Computers greatly influence our daily lives. While they can run proprietary software that big companies develop behind closed doors, there exists also a wide range of software which is open for everyone to examine and which everybody is free to copy, modify and redistribute. This kind of software is called free and open source software. The free and open source software developing community is spread around the world and collaborates over the internet. Its poster child is certainly GNU/Linux—a whole operating system that can replace the proprietary Microsoft Windows.

    Copyright law grants an author the exclusive right to copy his work, but only for a limited period of time. During that time nobody else is permitted to copy an author’s book, image, film, etc. and nobody is allowed to use it to create new stuff. However thereafter, the original work passes into the public domain and everyone is free to use it for any purpose. The 20th century was the century of the mass media which tend to produce capital-intensive industrial productions for an audience as large as possible. They started lobbying politicians and copyright got extended over and over again and our culture becomes increasingly property of a few companies.

    With ordinary home computers connected to the Internet, today everybody can easily manipulate, mix and rearrange his own or the data of others and share the creative product with all the world. New distribution mechanisms like peer-to-peer file sharing networks render the record industry with its current business model obsolete. The major record labels therefore react with lawsuits against individuals and use a new technology called DRM to control its customers even more tightly which at the same time prevents others from reusing past culture.

    Copyright, patents and trademarks are often lumped together under the term of intellectual property. This term already implies that intellectual works are analogous to physical property which isn’t the case.

    • Information is a nonrival good: It can’t be used up, information shared is information doubled.
    • Information is a core-prerequisite to creating new information.

    Such exclusive monopoly rights lock information in and prohibit innovation. In a time where the basic tools for information production in form of computers are available to millions of people, the law still favours capital-intensive industries over individuals and small businesses.

    The internet facilitates the collaboration of individuals all over the world. Volunteers as well as professionals come together to participate in a new form of information production: commons-based peer productions – like the development of free and open source software or the writing of Wikipedia. Information is shared, rather than hoarded, and licensed as free content.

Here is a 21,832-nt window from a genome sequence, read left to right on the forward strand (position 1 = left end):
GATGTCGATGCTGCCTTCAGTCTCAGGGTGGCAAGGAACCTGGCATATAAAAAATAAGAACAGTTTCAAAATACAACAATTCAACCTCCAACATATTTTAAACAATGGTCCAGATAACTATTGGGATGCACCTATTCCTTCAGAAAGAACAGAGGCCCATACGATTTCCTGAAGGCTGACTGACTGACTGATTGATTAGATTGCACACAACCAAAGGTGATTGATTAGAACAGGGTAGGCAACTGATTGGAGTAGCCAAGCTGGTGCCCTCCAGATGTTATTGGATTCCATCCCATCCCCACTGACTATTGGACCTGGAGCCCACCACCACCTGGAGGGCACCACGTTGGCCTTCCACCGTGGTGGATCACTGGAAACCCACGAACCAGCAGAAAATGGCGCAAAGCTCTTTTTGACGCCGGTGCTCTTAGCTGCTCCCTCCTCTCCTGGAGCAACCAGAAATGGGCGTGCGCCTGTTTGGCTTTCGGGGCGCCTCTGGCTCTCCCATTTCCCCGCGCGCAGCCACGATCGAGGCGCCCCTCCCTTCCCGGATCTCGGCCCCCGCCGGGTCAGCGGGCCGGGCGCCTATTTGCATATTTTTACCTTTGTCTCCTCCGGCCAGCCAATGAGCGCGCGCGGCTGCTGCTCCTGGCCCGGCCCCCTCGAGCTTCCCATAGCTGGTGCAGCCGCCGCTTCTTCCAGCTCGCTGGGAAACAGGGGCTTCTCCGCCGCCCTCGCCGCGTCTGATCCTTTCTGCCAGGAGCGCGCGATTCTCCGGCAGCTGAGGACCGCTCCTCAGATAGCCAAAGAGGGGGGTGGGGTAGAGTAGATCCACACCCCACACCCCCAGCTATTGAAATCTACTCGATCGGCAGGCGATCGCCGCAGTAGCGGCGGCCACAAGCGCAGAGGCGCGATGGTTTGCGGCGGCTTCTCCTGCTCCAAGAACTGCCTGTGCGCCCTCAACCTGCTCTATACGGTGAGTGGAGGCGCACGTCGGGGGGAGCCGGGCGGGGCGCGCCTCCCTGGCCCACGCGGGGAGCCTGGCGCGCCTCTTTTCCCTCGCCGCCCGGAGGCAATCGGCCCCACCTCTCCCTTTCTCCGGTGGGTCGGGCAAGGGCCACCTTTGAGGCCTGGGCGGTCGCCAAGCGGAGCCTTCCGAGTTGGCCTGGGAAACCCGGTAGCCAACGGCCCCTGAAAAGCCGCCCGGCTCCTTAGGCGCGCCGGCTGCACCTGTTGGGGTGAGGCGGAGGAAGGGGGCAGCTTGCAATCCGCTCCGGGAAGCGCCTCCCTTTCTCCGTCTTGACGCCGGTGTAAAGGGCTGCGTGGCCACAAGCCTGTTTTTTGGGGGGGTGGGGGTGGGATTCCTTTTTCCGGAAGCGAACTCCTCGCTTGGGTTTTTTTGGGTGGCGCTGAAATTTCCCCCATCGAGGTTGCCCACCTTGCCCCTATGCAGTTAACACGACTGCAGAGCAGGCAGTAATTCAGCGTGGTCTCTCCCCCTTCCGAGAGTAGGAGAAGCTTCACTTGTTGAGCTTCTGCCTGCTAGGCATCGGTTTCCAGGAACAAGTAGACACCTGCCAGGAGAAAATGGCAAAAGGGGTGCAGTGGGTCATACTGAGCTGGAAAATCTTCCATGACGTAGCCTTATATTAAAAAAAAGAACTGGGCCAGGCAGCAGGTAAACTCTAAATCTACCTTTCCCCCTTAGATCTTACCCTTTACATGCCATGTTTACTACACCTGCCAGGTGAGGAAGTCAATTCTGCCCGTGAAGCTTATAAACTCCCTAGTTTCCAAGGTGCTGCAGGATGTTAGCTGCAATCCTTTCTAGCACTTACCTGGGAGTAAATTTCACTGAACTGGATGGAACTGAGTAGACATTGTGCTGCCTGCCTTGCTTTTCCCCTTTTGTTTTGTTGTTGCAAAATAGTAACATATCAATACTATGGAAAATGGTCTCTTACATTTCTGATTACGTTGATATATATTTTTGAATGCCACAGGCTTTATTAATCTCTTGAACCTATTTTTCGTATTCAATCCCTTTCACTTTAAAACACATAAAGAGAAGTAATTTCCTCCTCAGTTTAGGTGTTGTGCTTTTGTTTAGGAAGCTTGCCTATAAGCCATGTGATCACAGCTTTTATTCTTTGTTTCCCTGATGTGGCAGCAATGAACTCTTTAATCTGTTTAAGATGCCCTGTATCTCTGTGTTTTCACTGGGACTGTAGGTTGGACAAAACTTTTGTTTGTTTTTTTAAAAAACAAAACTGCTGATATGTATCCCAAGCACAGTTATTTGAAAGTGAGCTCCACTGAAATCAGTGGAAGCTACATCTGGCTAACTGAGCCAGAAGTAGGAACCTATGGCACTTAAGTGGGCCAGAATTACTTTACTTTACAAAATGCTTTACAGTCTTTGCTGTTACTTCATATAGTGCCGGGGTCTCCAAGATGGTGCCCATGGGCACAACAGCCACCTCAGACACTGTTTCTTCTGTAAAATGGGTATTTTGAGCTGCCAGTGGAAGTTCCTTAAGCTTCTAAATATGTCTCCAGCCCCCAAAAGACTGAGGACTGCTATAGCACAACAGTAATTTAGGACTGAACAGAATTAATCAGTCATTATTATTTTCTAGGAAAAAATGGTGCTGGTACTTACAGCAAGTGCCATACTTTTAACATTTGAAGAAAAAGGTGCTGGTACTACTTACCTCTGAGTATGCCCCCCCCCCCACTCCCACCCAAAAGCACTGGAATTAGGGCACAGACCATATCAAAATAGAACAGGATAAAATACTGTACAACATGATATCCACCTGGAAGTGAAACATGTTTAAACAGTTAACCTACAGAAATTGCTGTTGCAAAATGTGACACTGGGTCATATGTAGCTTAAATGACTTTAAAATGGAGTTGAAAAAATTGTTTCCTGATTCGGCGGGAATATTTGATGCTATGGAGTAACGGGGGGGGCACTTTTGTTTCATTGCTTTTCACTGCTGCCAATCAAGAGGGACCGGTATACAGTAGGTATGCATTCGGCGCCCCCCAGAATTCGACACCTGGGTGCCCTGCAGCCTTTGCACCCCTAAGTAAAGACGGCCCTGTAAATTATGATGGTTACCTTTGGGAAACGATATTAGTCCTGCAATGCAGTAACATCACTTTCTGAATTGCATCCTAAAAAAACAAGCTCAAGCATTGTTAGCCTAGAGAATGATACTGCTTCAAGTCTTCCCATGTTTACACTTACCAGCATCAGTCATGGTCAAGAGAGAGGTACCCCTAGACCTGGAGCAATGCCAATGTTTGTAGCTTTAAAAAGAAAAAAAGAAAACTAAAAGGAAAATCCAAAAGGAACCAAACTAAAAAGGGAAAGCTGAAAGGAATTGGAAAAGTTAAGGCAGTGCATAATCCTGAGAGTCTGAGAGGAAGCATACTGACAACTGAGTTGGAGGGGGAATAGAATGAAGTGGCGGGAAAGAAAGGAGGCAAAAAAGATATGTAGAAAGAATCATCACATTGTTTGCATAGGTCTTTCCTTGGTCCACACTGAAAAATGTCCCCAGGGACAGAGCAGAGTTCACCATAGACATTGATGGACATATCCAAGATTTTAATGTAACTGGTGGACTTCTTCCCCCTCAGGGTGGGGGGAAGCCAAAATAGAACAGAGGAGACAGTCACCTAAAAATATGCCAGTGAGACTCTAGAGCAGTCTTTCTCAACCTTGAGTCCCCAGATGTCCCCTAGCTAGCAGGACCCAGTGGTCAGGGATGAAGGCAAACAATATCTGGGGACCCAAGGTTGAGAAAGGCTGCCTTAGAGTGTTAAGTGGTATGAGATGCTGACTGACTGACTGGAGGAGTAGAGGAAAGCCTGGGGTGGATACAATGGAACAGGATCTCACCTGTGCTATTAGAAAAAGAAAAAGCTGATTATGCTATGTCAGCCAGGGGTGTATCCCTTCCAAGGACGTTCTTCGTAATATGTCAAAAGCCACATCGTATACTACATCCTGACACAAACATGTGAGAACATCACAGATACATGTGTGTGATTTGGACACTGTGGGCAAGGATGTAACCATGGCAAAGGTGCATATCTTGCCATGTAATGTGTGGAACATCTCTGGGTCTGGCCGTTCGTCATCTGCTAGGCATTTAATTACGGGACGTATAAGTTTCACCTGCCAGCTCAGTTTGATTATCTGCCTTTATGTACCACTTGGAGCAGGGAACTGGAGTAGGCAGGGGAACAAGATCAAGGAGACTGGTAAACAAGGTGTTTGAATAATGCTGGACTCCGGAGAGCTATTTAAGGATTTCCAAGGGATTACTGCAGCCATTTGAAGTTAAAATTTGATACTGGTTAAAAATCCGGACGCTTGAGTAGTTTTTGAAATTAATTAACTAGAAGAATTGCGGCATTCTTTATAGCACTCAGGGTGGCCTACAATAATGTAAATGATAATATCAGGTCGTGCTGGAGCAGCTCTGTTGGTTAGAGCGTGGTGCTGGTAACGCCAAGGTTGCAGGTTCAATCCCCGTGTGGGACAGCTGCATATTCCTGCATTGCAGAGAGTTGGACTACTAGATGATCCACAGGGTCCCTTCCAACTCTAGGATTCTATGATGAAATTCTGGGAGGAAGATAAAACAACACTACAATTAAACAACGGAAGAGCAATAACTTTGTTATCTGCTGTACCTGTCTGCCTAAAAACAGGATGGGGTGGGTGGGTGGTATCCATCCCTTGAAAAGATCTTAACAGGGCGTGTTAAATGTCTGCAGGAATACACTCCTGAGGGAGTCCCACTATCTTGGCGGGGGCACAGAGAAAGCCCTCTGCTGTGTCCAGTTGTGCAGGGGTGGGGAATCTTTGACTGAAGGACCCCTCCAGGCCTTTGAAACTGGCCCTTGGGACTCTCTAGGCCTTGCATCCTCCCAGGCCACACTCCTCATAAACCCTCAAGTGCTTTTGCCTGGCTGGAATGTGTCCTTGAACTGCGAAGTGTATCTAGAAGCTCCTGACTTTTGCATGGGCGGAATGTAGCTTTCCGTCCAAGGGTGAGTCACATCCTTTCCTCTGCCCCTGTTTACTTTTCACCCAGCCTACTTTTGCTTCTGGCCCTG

In this digital and networked environment individuals can do more alone or in loose collaboration with others. On blogs millions of people post about anything from music to politics and provide an alternative to the traditional mass media like TV and newspapers. A new informational environment emerges that is more diverse and independent of advertising revenues or the government. If information is shared freely instead of being held back, this is more just, and access to existing information is crucial for impoverished people and whole nations all over the world to catch up in development.

    This networked environment has many advantages over the old information environment. However, there is also strong opposition to those new concepts, originating either from poor understanding or from fear of death of last-century business models. A battle has broken out over the laws and tools governing information production. The claim represented in this text is not that technology will magically lead to a better world, but rather that it provides for diverse possibilities that a given society can choose to use or not.

    For more info, see an introductory text of mine (from where the above is copied), or Yochai Benkler’s excellent The Wealth of Networks: How Social Production Transforms Markets and Freedom, and for a more critical look George Packer’s The New Yorker piece Change the World.

With these three major trends outlined, let’s take a look into our crystal ball. With more and more low-skilled jobs replaced by machines (or in the meantime cheap foreign offshore labour), the workers that the capitalist economy in industrialized nations really needs are highly-skilled, creative, self-motivated and autonomous. Because the only way to get that kind of work done which machines cannot do, is to find highly skilled and passionate people, provide them the means to live and work and then just let them do what they need and want to do. So the organization needs to be very similar to how commons-based peer productions work—except the ‘commons’ is limited to the company. This is exactly what most startups and companies with a startup-like culture (like Google at least used to have) do.